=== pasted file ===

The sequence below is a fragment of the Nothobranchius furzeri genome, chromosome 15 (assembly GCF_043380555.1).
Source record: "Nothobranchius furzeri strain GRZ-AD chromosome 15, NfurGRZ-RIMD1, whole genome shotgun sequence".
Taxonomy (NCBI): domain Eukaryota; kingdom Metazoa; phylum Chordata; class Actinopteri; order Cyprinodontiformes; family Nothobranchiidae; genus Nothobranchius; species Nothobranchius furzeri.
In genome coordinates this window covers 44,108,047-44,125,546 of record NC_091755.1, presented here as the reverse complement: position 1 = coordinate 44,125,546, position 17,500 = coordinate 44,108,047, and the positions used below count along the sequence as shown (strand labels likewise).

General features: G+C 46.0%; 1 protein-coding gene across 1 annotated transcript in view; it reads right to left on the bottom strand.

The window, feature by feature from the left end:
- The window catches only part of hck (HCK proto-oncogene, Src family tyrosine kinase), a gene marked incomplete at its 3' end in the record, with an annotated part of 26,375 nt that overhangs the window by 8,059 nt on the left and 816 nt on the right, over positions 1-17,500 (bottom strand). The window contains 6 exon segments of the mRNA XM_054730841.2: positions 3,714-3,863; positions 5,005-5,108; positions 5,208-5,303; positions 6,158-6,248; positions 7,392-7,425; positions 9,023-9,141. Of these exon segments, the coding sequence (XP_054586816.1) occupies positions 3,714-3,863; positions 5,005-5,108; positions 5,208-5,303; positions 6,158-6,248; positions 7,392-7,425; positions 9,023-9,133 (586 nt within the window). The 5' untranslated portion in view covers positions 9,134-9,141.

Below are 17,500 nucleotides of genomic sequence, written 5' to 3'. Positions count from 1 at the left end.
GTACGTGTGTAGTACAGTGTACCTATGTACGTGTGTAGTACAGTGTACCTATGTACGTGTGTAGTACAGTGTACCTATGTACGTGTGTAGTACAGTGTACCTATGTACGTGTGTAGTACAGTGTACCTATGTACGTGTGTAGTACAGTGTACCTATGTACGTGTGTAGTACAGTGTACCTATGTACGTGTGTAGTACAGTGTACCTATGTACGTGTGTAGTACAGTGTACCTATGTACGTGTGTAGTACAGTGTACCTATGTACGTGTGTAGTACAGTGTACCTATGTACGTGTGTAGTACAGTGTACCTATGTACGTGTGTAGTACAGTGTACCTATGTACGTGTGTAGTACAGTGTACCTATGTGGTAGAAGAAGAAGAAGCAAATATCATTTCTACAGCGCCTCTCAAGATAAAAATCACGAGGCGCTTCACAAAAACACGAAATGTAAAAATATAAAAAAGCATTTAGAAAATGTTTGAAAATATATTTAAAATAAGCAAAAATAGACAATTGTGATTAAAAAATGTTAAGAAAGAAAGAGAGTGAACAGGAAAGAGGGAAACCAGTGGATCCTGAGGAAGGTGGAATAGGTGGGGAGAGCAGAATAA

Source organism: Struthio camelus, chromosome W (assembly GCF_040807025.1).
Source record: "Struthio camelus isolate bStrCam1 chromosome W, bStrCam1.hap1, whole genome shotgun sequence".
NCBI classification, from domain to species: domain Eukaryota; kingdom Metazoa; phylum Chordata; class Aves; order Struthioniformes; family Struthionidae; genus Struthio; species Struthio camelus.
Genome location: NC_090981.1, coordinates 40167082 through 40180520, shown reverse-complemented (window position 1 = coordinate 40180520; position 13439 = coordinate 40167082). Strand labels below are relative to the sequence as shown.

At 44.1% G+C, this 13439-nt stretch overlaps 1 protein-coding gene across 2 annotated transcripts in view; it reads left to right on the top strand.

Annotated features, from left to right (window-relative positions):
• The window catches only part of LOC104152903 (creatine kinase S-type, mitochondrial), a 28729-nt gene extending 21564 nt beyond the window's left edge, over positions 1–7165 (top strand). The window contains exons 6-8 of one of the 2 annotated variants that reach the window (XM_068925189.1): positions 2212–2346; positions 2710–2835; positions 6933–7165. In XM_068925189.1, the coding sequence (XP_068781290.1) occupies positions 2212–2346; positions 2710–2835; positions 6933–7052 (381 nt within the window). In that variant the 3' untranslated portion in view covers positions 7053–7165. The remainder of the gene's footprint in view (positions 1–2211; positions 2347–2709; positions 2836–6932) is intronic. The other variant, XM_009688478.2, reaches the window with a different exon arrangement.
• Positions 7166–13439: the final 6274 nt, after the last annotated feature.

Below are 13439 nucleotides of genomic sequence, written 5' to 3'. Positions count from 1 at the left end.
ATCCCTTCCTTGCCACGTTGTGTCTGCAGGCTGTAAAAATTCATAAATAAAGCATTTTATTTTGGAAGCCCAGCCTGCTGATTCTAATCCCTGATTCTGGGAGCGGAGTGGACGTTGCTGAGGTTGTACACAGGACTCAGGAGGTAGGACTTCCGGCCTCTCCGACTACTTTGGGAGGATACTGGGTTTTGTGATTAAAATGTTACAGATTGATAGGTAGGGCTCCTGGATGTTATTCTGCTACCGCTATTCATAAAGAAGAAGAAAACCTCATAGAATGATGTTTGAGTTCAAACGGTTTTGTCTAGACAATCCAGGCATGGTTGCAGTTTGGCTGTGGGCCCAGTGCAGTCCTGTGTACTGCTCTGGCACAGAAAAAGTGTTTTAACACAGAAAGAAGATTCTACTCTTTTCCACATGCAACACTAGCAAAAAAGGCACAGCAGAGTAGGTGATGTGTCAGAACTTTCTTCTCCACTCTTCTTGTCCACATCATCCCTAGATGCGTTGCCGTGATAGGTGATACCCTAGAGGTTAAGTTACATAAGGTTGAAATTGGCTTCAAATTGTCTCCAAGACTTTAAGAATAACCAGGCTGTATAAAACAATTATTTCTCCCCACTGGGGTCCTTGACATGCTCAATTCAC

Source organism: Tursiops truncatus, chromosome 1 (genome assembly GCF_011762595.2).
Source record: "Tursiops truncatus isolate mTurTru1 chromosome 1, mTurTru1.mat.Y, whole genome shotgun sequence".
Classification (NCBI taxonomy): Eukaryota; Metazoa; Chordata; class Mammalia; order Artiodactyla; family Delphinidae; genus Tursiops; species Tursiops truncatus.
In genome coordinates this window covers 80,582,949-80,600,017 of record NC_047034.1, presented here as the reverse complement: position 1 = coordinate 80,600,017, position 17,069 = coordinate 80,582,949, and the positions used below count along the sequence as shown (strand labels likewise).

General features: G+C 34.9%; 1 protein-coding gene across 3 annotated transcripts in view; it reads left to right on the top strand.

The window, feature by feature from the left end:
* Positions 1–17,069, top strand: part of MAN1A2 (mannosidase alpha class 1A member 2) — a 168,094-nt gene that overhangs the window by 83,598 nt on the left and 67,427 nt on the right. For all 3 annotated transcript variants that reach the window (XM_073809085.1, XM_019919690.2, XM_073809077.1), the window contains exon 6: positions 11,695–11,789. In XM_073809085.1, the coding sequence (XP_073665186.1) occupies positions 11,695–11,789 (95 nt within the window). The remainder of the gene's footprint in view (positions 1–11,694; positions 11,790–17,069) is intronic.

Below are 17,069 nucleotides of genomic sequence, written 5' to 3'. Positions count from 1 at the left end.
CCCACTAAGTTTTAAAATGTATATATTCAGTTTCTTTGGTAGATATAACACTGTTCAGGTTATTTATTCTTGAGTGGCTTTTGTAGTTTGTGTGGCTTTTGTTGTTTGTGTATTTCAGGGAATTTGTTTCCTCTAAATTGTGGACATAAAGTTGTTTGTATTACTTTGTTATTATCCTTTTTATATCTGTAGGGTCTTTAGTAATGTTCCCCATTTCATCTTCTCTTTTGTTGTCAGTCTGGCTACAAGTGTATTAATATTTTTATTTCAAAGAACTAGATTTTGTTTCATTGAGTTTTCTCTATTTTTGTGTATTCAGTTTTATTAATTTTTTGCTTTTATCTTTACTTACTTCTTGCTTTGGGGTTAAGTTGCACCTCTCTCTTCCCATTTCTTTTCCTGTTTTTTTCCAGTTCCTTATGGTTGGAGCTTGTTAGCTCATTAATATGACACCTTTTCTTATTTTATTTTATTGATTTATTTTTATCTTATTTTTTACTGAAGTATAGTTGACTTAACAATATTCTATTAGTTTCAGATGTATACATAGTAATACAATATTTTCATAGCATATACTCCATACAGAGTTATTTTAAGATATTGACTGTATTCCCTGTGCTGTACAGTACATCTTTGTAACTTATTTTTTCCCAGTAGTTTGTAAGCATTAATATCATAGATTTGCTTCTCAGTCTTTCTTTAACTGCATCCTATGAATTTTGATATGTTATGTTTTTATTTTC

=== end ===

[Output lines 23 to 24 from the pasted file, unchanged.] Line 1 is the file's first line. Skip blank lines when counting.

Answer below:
In genome coordinates this window covers 80,582,949-80,600,017 of record NC_047034.1, presented here as the reverse complement: position 1 = coordinate 80,600,017, position 17,069 = coordinate 80,582,949, and the positions used below count along the sequence as shown (strand labels likewise).

General features: G+C 34.9%; 1 protein-coding gene across 3 annotated transcripts in view; it reads left to right on the top strand.